Useful to God (part 2)
Lesson 12

Lesson Twelve

Behavior Rather Than "Correct" Ritual

Text: Matthew 7:13-27

In many societies and many countries doing things "the right way" is the key to acceptable behavior. In most of these cases, there is a single "right way" and numerous "wrong ways." The "right way" in most societies is based on numerous factors, and the principle factor is "the way it has always been done." In those cases, it seems the older the practice is, the "righter" the practice is. "Rightness" in the thinking of many seems to be a function of age. Hence, the statement, "Everyone knows this is the right way to do that!"

Therefore, to do the "right things" in the "right way" is a matter of procedure, not a matter of motive or daily behavior. Behave any way you wish in daily life. Have any motive you wish for performing or functioning in the correct way at the correct time. Just do "the right thing" at the "right time" and all is okay. If you do it out of peer pressure, or to get someone to stop hassling you (like getting a family member off your back), or to be socially acceptable, or to make a business contact, or for any other self-serving reason, it does not matter. Doing the right thing at the right time in the right place is all that matters.

Example: Moses recorded in Deuteronomy 12:1-14 that sacrifices should be offered in one place which God chose. God sought to break a habit produced by centuries of idol worship (Deuteronomy 12:13). Idol-worshipping people designated multiple sites as cultic places existing to honor the gods. Now God, not people, would choose the correct place to offer sacrifices.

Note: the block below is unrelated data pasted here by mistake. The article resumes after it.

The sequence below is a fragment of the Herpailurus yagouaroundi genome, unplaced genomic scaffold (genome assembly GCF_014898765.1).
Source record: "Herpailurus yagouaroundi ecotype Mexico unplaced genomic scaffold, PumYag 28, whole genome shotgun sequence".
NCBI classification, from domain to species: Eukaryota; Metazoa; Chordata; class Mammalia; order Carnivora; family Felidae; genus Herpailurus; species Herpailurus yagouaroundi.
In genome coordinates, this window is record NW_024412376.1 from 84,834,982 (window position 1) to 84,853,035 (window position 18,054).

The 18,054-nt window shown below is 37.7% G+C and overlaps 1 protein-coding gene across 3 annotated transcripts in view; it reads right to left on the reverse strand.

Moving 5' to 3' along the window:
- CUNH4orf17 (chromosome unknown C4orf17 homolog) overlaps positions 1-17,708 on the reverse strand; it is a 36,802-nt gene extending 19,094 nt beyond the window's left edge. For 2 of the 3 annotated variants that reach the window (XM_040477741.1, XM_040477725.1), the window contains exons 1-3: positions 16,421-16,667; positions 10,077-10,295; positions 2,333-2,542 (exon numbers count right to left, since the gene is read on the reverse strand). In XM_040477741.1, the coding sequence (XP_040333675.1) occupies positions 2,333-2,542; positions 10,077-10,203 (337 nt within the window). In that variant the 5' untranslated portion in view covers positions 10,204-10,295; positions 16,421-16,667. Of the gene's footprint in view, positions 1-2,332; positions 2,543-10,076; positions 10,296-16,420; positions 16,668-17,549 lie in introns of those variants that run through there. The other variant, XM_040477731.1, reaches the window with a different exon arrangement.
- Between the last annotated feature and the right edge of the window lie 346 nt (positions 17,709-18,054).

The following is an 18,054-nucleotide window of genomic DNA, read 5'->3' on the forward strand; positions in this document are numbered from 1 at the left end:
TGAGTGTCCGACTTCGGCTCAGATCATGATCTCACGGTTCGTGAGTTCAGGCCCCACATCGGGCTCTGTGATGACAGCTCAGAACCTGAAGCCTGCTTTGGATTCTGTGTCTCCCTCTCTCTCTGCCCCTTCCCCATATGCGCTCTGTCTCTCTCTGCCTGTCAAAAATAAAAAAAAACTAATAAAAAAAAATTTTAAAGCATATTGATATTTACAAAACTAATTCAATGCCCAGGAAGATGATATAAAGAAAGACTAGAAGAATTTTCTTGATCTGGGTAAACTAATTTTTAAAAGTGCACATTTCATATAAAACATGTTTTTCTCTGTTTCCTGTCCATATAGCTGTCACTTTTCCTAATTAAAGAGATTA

In time, sacrificing in Israel became more a function of place than of motive. By the time God sent Jeremiah (Jeremiah 7:1-7), God said to tell the people they were deceived if they thought the existence of the temple would protect them. Their ungodly behavior condemned them! (Their behavior was horrible, but they assembled at the "correct" place!) They thought "correct" worship was a matter of place and procedure, not a combination of place, procedure, motive, and daily behavior.

Centuries later, Jesus made the statement in our text. Jesus used two illustrations that an agricultural society (which they were) understood quickly. The first had to do with leaders who looked great outwardly, but inwardly were dangerous. If they were to allow someone to lead them spiritually, examine how their leaders behaved. Go beyond how they looked.

The second had to do with place. There was the cultivated tree in the orchard, and the wild tree in the wilderness. They knew the fruit produced by the tree in the wilderness was of little concern, but the fruit of the tree in the orchard was of great concern. If you found horrible fruit in the wilderness, you were not surprised. However, if you found horrible fruit in an orchard tree, you were deeply disappointed. That tree was immediately in danger.

Good trees produce good fruit. Such trees produce good fruit consistently. They produce the anticipated fruit. The trees place in the orchard depended on producing good fruit consistently and meeting the orchard keeper's expectation.